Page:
The Pace of Business

I recently returned last week from 14 days of traveling throughout Europe. by Colby Swartz

After eating and drinking my way thru London, Paris, Reims and a few other small towns in Europe, it solidified the notion of what I always preach to my international clients, the pace of business here in NYC is fast and nimble.

As a hospitality/franchise advisor and commercial real estate broker, 50% of my business is assisting well known foreign food and beverage brands expand to the United States, that of which NYC tends to be the first stop for their new flagship location.  Almost every foreign establishment that has huge goals and dreams of expanding their brand wants to have a storefront in NYC, but it comes at a cost, no pun intended.  Throughout my trip to Europe meeting clients and after meeting several restaurant groups in town from Asia, it has solidified what I have already known. I have continued to preach to clients of mine over my career, get use to the pace of business in NYC, not just from a hospitality standpoint, but a real estate stand point, which I was reassured what I am preaching is correct.     

Whether you’re sitting at a cafe in the Latin Quarter of Paris or finalizing the terms of your new storefront lease here in NYC, the pace of business and how things get done here in NYC is much more fast paced.  If there is a real estate “deal” to be had, which is far and few in Manhattan, you better believe you are not the only business interested in the space.  Now, obviously the devil is in the details, however if you as a operator do have interest, it is best to get the conversation started instead of waiting around. Whether you are a new operator from NYC or a new one expanding from a foreign county to NYC, playing the waiting game is not the best move.  This tends to be the scenario with the majority of food and beverage operators new to the “game” or new to NYC.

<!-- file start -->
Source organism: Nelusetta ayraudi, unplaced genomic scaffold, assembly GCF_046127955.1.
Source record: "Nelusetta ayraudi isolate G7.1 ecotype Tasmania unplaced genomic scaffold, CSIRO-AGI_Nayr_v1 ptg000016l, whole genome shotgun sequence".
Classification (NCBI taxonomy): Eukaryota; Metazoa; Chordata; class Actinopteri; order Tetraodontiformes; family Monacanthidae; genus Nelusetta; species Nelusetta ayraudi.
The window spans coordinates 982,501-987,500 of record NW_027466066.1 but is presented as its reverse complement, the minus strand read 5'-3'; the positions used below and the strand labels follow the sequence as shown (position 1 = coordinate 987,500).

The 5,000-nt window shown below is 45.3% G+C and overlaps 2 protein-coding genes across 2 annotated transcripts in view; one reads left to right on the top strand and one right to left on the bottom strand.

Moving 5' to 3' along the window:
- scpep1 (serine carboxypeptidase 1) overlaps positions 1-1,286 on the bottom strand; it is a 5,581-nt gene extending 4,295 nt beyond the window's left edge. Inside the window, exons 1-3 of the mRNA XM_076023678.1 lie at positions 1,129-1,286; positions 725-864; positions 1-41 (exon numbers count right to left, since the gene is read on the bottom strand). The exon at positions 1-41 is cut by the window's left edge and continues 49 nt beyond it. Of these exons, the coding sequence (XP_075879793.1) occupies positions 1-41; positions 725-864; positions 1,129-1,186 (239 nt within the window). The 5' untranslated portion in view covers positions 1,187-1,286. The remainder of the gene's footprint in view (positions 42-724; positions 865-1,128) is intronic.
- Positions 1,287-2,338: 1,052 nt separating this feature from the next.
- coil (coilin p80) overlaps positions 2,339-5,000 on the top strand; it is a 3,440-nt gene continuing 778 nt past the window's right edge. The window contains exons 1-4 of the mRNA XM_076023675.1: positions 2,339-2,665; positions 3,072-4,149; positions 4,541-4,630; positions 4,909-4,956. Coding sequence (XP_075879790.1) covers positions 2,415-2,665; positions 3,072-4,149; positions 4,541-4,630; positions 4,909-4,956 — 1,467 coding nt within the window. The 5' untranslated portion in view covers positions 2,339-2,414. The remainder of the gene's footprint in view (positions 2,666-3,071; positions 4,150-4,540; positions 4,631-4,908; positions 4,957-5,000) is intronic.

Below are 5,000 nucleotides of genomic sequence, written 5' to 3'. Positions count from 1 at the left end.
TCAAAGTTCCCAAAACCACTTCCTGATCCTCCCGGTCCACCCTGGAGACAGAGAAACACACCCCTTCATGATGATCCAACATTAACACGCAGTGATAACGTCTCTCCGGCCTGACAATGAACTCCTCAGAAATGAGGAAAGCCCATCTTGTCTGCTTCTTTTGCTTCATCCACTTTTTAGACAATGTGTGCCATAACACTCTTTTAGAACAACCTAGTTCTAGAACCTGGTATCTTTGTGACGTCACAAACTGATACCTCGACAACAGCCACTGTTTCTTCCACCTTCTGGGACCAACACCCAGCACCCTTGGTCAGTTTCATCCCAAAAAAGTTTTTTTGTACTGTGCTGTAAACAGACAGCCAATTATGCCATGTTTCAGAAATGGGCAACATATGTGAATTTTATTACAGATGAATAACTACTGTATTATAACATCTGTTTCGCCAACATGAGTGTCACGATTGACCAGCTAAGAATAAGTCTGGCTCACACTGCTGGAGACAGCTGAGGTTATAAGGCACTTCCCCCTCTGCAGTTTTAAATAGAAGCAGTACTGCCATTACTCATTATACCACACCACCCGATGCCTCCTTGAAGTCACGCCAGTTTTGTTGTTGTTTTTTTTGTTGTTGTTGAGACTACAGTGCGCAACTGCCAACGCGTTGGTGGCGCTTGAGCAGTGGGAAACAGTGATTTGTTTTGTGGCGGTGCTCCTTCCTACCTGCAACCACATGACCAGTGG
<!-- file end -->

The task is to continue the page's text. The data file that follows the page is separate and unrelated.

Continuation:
The market dictates you, it is not the other way around. Once you know the major details of the space, you have seen it and can operate a fully functional and successful business in the space, let the interest be known and make an offer. That gets the conversation started and no matter what, a letter of intent is exactly that, and it is non binding.   This is why it is extremely important to have all of your “ducks in a row” and when it is time to find a retail space, you can pull the trigger when the time is right. 

Milea February 2019 728×90

New York City in my humble opinion is the best city in the world and moves at its own speed and pace. Hospitality and commercial real estate can be tricky here, so be prepared from day one to know your business, your concept and your customer because once you have that established, the pace picks up and you will be left in the dust.